Relays - Practical Electronics: Components and Techniques (2015)

Practical Electronics: Components and Techniques (2015)

Chapter 10. Relays

Relays may be an old technology, but they are still essential in electronics. A relay is basically just an electrically operated switch. Some are tiny and handle only small amounts of current at low voltages, whereas other types, called contactors, are huge (the size of a small refrigerator) and can safely deal with hundreds of amperes and thousands of volts. But regardless of size and power capacity, all relays and their close cousins the contactors use the same basic principle of operation.

This chapter describes various types ranging from low-current TTL-compatible reed relays to high-power types used to control AC. Techniques for controlling a relay from a low-voltage circuit are also covered, as well as some examples of how relays can be used in control and logic circuits.

Relay Background

Relays have been around since about 1830. In fact, they are probably one of the oldest types of electrical components (other than perhaps switches). Relay-based switching systems replaced human telephone switchboard operators in mid–20th century, and some early computers were built using relays, such as the Zuse Z3 (1941), the Atanasoff-Berry Computer (1942), and the IBM ASCC/Harvard Mark I (1944). Although they haven’t changed much in terms of operation, they have evolved into a myriad of types over the past 180 years.

Regardless of the actual internal physical arrangement, all electromechanical relays operate on the principle of electromagnetism as the force driving a mechanism of some sort. The mechanism might be an armature, metal reeds, or a contactor bus bar type of arrangement.

Armature Relays

An armature relay has an internal mechanism that transfers the motion induced by a solenoid coil (an electromagnet) into physical motion, usually by means of some sort of lever action. The motion of the armature can be used to control multiple sets of contacts, and in some designs, a small pushbutton is brought out through the shell of the relay to allow manual operation. Figure 10-1 is a simplified illustration of a basic SPST type of relay.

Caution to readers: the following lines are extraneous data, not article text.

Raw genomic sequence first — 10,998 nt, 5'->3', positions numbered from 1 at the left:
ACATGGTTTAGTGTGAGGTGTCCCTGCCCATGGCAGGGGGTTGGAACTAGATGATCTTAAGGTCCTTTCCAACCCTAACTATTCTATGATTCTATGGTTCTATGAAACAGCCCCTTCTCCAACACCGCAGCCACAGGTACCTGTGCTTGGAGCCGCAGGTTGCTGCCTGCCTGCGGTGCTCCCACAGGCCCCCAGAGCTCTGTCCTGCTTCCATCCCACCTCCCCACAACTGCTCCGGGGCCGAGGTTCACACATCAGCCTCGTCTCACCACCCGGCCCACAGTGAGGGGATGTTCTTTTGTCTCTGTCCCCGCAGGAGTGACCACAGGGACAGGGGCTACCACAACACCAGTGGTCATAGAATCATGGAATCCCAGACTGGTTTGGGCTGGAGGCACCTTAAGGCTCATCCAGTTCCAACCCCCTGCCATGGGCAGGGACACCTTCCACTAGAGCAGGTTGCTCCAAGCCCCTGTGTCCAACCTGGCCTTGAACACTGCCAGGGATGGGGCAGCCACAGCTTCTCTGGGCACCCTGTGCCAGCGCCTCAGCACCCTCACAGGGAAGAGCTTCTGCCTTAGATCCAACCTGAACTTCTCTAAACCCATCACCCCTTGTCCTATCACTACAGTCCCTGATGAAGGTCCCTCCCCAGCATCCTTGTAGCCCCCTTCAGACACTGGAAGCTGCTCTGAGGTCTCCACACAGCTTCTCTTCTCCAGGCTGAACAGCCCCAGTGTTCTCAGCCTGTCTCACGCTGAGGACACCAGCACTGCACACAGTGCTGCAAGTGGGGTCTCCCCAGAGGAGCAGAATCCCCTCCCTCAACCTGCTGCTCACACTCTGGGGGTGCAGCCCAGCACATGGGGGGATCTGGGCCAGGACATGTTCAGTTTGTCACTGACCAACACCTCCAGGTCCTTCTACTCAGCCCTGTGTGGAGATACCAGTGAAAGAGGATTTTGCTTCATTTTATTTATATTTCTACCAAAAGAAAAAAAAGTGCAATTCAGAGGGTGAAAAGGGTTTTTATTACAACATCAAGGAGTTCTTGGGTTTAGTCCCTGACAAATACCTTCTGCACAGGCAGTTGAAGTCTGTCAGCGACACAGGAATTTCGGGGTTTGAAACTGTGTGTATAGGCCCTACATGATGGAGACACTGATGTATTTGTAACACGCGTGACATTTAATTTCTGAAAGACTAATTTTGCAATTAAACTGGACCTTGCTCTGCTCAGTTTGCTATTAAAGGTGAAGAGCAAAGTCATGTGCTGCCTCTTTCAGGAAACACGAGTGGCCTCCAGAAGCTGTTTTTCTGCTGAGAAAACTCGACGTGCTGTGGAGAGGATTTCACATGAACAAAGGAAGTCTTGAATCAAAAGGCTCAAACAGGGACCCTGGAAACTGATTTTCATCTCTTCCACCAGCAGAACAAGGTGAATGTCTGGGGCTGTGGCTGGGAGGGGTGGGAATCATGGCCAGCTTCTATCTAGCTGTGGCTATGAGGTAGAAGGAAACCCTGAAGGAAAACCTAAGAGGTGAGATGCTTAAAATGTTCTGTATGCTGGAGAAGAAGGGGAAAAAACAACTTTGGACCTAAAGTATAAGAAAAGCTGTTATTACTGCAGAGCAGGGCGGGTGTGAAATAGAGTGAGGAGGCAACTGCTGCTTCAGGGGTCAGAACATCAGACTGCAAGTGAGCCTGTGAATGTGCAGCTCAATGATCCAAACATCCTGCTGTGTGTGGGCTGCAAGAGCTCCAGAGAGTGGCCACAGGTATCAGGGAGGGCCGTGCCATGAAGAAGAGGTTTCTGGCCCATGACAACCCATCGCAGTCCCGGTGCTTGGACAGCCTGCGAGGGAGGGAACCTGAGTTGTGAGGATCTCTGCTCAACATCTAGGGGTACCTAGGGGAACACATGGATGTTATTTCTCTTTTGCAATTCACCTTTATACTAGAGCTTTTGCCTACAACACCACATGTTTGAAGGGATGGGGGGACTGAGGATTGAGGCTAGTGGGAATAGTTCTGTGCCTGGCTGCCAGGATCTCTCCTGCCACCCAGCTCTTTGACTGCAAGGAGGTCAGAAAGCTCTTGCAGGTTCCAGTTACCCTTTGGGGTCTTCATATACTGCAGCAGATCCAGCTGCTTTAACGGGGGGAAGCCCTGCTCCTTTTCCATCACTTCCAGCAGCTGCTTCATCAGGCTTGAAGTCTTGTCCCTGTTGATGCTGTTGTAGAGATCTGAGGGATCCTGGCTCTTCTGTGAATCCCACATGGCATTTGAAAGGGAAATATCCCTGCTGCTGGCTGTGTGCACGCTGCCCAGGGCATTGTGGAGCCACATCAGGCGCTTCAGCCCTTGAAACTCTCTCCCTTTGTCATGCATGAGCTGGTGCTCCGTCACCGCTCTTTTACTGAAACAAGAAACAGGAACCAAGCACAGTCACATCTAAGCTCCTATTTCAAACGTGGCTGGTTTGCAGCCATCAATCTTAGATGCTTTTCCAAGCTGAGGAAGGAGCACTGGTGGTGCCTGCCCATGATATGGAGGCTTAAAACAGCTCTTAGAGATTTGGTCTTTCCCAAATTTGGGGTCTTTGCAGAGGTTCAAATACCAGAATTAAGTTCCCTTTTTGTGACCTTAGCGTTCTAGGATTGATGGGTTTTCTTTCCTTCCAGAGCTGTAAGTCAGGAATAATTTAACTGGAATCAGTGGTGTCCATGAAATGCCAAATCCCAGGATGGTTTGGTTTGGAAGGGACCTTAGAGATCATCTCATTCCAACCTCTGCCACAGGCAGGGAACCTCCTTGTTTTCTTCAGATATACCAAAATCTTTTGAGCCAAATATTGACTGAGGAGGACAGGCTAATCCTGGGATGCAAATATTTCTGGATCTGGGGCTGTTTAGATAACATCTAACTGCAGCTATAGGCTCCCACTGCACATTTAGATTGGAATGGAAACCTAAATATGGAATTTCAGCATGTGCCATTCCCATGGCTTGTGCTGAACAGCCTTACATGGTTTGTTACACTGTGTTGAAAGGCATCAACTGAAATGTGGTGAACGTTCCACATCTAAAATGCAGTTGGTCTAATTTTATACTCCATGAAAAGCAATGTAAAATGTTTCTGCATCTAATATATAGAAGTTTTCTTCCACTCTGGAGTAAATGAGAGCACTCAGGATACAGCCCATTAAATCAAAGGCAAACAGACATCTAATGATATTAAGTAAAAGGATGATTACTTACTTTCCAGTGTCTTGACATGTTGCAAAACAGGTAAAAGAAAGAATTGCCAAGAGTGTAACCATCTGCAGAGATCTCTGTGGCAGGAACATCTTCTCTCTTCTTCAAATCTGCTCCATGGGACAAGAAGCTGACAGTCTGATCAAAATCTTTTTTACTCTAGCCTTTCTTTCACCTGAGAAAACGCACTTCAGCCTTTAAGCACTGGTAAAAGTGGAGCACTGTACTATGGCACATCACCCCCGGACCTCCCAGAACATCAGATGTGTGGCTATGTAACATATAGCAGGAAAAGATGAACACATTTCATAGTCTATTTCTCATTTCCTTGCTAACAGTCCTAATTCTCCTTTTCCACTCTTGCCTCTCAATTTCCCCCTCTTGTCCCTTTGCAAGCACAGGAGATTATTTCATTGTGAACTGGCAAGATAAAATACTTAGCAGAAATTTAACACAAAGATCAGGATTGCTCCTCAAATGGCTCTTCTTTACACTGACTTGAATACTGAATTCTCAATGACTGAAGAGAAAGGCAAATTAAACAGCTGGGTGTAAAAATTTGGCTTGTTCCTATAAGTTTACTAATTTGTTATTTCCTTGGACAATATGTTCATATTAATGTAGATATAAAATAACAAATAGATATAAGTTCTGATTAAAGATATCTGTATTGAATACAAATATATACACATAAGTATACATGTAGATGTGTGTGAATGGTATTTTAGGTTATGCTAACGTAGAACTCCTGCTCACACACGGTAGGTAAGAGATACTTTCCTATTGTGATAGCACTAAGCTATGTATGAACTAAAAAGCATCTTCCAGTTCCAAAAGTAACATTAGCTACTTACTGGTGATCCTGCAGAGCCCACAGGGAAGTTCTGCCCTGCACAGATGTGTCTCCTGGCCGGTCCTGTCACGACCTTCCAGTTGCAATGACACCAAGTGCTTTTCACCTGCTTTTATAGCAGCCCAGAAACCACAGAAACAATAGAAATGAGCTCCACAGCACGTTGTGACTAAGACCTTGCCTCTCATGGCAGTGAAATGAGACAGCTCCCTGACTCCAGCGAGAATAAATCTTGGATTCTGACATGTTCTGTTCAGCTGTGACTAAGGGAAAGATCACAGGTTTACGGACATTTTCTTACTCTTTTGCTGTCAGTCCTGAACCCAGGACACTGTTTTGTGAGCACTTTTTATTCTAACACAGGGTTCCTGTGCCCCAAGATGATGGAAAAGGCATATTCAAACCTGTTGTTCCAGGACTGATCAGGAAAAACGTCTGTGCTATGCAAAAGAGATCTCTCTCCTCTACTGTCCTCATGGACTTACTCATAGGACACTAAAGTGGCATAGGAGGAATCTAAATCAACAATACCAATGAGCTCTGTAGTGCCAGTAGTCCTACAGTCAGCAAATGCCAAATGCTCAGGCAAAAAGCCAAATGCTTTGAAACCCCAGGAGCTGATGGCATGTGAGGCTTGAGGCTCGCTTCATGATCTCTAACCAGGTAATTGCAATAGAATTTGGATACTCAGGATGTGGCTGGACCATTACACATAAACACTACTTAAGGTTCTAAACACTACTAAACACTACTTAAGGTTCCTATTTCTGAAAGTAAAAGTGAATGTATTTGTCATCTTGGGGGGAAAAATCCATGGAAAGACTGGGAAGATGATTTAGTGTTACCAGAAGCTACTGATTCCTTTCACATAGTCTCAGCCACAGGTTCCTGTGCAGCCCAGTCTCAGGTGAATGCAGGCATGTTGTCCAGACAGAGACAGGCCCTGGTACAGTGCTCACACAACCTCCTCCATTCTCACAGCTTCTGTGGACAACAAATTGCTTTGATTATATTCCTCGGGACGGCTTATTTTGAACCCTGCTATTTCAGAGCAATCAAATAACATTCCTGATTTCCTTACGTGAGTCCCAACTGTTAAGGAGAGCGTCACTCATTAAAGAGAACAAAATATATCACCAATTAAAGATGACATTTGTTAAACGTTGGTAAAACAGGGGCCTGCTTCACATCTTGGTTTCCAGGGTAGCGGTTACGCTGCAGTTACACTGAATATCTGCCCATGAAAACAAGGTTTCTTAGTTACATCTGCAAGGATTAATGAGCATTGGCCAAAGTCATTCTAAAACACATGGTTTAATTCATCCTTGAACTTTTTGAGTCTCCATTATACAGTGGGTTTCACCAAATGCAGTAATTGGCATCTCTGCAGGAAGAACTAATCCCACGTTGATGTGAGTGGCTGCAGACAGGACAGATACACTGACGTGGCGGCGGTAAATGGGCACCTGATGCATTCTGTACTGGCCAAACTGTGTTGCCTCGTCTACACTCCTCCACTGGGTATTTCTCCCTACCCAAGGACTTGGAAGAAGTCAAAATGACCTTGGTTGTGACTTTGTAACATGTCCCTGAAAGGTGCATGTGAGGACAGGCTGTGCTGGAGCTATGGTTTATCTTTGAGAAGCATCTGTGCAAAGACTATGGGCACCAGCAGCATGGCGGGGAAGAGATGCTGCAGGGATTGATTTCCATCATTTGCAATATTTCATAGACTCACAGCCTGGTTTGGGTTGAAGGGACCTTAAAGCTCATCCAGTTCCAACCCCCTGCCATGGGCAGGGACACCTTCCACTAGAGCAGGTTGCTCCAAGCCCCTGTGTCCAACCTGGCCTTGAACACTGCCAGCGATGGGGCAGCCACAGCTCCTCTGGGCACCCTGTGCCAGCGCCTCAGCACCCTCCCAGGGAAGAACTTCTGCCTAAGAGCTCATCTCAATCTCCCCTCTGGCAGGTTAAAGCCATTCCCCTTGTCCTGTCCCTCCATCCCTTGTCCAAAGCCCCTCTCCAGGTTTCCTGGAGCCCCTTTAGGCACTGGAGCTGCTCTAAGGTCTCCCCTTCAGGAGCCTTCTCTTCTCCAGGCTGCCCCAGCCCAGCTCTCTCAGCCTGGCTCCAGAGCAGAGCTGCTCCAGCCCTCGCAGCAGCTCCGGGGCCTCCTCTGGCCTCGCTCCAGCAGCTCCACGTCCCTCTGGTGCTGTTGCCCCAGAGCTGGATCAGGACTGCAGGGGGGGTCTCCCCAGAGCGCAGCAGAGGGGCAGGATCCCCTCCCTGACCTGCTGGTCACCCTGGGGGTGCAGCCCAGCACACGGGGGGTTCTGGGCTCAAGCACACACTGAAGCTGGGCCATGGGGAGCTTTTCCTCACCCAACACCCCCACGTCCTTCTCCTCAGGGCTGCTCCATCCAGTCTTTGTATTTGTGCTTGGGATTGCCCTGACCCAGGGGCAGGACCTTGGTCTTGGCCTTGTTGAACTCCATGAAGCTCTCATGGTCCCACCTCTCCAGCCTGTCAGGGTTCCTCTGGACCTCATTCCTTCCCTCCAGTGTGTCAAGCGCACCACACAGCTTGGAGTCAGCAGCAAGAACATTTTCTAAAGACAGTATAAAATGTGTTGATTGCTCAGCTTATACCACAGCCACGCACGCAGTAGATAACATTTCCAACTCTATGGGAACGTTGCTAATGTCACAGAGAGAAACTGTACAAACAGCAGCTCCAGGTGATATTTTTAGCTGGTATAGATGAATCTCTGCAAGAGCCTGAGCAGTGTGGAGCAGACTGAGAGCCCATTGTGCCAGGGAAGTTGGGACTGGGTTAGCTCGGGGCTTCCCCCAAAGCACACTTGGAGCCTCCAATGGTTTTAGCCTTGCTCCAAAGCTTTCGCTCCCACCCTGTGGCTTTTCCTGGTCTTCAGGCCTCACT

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Figure 10-1. A basic electromagnetic relay

Armature type relays can have one or more sets of contacts (SPST, SPDT, DPST, DPDT, 3PDT, and so on), with the multiple contacts all mechanically connected to the same armature lever. Since they are basically electromechanical switches, the same general contact descriptions apply. But relays have the advantage of an electromagnet, which can exert considerable force. Relays with 10 or even 20 sets of contacts are sometimes found in applications such as elevator controls and old-style telephone switching systems. If you look ahead to Figure 10-8, you can see three sets of SPDT contacts through the clear plastic shell of the relay.

Reed Relays

Some types of relays use a set of thin metal strips called reeds for the contacts. These are sealed into a small glass tube, and a coil wound around the tube provides the electromagnetic force that causes the reeds to bend and make contact. Figure 10-2 shows how this type of device works.

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Figure 10-2. Reed relay operation

Any suitable magnetic field will cause the reeds to flex and make contact. In fact, the sensors used in security systems to detect an open door or window are often nothing more than the reed in its glass tube without a coil. A permanent magnet in the window or door frame closes the contacts when it’s close to the sensor. Figure 10-3 shows a bare reed sensor module suitable for use with something like an Arduino or BeagleBone single-board computer.

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Figure 10-3. Reed contacts without a coil


In a high-current, high-voltage type of relay known as a contactor, a solenoid coil is used to pull in a bar or frame that holds the contacts, as shown in Figure 10-4. The result is rather like a piston, with the bus bar making a shorting connection between the input and output terminals of the device.

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Figure 10-4. Operation of a heavy-duty contactor

Large contactors can be startling when they are energized, producing a loud bang as the bus bar is pulled in by the solenoid.

Relay Packages

Some relays are minuscule, while others are huge. Relays come in printed circuit board form factors with both through-hole and surface-mount packages. They can be found in packages that use a socket, making them easily replaceable. Other types have lug terminals for use in industrial and automotive applications, and still others have large bus-bar connections for applications such as high-power motor controllers. It all depends on how much current they are designed to handle at a given voltage and how much voltage and current is necessary to drive the relay mechanism.